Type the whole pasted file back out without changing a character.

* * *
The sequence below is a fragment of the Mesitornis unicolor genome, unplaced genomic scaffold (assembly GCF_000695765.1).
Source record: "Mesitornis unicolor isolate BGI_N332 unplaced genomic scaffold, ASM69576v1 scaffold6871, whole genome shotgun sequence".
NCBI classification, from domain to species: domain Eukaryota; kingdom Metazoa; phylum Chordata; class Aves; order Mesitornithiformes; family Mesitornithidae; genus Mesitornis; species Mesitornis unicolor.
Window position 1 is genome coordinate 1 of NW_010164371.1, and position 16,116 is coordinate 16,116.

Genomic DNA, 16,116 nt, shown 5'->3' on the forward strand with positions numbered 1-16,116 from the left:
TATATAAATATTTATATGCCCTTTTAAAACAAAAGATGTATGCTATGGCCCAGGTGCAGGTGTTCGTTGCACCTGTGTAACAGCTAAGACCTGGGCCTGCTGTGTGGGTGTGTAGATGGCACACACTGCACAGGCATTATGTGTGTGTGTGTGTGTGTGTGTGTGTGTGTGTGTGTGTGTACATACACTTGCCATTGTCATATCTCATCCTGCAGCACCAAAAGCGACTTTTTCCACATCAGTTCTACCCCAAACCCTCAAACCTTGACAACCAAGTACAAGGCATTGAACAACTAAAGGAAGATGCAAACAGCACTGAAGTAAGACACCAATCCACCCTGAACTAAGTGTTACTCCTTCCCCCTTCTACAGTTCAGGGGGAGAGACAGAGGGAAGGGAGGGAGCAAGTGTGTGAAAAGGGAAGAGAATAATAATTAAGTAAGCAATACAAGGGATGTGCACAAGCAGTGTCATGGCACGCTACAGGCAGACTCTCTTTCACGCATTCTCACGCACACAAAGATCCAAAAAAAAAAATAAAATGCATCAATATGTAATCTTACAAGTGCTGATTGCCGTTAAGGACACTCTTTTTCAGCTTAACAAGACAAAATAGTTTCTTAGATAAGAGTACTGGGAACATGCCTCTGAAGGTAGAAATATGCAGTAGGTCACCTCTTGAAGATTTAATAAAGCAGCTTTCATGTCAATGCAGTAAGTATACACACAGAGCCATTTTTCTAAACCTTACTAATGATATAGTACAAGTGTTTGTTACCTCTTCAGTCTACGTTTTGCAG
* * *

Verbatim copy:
The sequence below is a fragment of the Mesitornis unicolor genome, unplaced genomic scaffold (assembly GCF_000695765.1).
Source record: "Mesitornis unicolor isolate BGI_N332 unplaced genomic scaffold, ASM69576v1 scaffold6871, whole genome shotgun sequence".
NCBI classification, from domain to species: domain Eukaryota; kingdom Metazoa; phylum Chordata; class Aves; order Mesitornithiformes; family Mesitornithidae; genus Mesitornis; species Mesitornis unicolor.
Window position 1 is genome coordinate 1 of NW_010164371.1, and position 16,116 is coordinate 16,116.

Genomic DNA, 16,116 nt, shown 5'->3' on the forward strand with positions numbered 1-16,116 from the left:
TATATAAATATTTATATGCCCTTTTAAAACAAAAGATGTATGCTATGGCCCAGGTGCAGGTGTTCGTTGCACCTGTGTAACAGCTAAGACCTGGGCCTGCTGTGTGGGTGTGTAGATGGCACACACTGCACAGGCATTATGTGTGTGTGTGTGTGTGTGTGTGTGTGTGTGTGTGTGTGTACATACACTTGCCATTGTCATATCTCATCCTGCAGCACCAAAAGCGACTTTTTCCACATCAGTTCTACCCCAAACCCTCAAACCTTGACAACCAAGTACAAGGCATTGAACAACTAAAGGAAGATGCAAACAGCACTGAAGTAAGACACCAATCCACCCTGAACTAAGTGTTACTCCTTCCCCCTTCTACAGTTCAGGGGGAGAGACAGAGGGAAGGGAGGGAGCAAGTGTGTGAAAAGGGAAGAGAATAATAATTAAGTAAGCAATACAAGGGATGTGCACAAGCAGTGTCATGGCACGCTACAGGCAGACTCTCTTTCACGCATTCTCACGCACACAAAGATCCAAAAAAAAAAATAAAATGCATCAATATGTAATCTTACAAGTGCTGATTGCCGTTAAGGACACTCTTTTTCAGCTTAACAAGACAAAATAGTTTCTTAGATAAGAGTACTGGGAACATGCCTCTGAAGGTAGAAATATGCAGTAGGTCACCTCTTGAAGATTTAATAAAGCAGCTTTCATGTCAATGCAGTAAGTATACACACAGAGCCATTTTTCTAAACCTTACTAATGATATAGTACAAGTGTTTGTTACCTCTTCAGTCTACGTTTTGCAG